Poem – Rumi on Dancing

There’s a kind of spooky new idea in physics that two tiny particles far away from each other can “communicate” with each other and do it faster than the speed of light. There’s an idea in philosophy that the self is an illusion. I’m grappling with what this means. But long ago, Rumi saw that “you” and “I” were illusions. I feel like Rumi is saying the same truth as the physicists; I just find Rumi’s tone a lot more comforting. http://en.wikipedia.org/wiki/Quantum_entanglement#Meaning_of_entanglement

When you feel your lips becoming infinite
and sweet, like the moon in a sky
when you feel that spaciousness inside
Shams of Tabriz will be there too.


The sun is love. The lover,
a speck circling the sun,

A Spring wind moves to dance
any branch that isn’t dead.


Something opens our wings. Something
makes boredom and hurt disappear.
Someone fills the cup in front of us.
We taste only sacredness.


Held like this, to draw in milk,
no will, tasting clouds of milk,
never so content.


I stand up, and this one of me
turns into a hundred of me.
They say I circle around you.
Nonsense. I circle around me.


I have lived on the lip
of insanity, wanting to know reasons,
knocking on a door. It opens.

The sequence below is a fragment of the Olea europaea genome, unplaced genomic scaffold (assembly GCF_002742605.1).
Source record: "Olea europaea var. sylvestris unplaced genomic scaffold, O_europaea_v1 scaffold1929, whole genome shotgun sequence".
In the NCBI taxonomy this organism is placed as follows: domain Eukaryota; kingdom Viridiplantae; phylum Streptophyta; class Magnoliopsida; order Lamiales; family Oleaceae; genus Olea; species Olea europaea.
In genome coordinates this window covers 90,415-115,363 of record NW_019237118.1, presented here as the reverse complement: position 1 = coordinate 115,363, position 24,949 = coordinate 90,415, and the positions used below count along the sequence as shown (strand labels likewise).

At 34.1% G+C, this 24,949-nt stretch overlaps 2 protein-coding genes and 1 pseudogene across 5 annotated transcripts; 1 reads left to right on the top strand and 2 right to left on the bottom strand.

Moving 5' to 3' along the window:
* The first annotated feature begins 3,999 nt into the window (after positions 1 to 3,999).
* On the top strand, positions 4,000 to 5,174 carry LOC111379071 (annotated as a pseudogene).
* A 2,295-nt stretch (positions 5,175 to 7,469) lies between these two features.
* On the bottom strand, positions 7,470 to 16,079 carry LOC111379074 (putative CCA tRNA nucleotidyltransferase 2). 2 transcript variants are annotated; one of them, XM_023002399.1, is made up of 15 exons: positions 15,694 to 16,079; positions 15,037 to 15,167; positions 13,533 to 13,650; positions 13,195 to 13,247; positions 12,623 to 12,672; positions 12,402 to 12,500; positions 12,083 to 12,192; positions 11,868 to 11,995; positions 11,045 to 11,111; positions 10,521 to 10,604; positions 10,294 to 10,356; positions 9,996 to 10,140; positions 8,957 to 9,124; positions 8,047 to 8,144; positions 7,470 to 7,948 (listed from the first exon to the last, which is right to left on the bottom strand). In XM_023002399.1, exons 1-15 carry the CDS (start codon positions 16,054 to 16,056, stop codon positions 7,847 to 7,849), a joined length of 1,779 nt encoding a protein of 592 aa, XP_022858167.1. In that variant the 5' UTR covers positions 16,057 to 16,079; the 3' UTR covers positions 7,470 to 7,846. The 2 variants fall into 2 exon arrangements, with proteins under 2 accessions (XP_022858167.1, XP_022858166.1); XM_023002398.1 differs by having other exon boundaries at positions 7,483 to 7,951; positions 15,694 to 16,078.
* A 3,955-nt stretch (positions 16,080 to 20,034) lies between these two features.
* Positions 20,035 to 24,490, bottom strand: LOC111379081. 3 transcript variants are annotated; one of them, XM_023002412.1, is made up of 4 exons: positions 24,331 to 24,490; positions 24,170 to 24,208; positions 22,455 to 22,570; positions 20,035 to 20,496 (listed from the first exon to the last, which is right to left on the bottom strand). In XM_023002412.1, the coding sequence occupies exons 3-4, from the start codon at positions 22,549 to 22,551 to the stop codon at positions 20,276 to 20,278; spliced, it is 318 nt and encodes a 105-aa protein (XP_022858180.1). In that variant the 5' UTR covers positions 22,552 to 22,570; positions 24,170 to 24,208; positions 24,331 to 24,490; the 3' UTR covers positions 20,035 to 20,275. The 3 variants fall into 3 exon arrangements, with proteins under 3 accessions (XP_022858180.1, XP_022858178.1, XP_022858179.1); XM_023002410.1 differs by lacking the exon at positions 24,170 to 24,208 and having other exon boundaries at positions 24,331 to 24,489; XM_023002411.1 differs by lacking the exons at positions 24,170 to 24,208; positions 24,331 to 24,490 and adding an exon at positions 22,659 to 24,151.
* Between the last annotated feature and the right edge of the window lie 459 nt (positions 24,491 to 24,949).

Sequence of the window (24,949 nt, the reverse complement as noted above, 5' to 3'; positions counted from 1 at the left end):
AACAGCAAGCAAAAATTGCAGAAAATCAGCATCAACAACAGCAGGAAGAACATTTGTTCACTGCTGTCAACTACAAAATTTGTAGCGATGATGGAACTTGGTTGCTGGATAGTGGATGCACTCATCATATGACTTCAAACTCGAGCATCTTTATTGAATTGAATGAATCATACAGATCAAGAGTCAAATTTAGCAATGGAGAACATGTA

I’ve been knocking from the inside!


Real value comes with madness,
matzub below, scientist above.

Whoever finds love
beneath hurt and grief

disappears into emptiness
with a thousand new disguises.

(a matzub is a person in ecstasy)


Dance, when you’re broken open.
Dance, if you’ve torn the bandage off.
Dance in the middle of the fighting.
Dance in your blood.
Dance, when you’re perfectly free.

Note: Dancing just means finding joy in movement. You don’t have to be Fred Astaire.

Image by http://hypnothalamus.deviantart.com/



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Poem – Chekhov on Sakhalin – Seamus Heaney


Chekhov on Sakhalin by Seamus Heaney

So, he would pay his ‘debt to medicine‘.

But first he drank cognac by the ocean

with his back to all he travelled north to face.

His head was swimming free as the troikas

Of Tyumin, he looked down from the rail

Of his thirty years and saw a mile

Into himself as if he were clear water:

Lake Baikhal from the deckrail of the steamer.

That far north, Siberia was south.

Should it have been an ulcer in the mouth,

The cognac that the Moscow literati

Packed off with him to a penal colony -

Him, born, you may say, under the counter?

At least that meant he knew its worth. No cantor

In full throat by the iconostasis

Got holier joy than he got from that glass

That shone and warmed like diamonds, warming

On some pert young cleavage in a salon,

Inviolable and affronting.

He felt the glass go cold in the midnight sun.

When he staggered up and smashed it on the stones

It rang as clearly as the convictschains

That haunted him. In the months to come

It rang on like the burden of his freedom

To try for the right tone – not tract, nor thesis -

And walk away from floggings. He who thought to squeeze

His slave’s blood out and waken the free man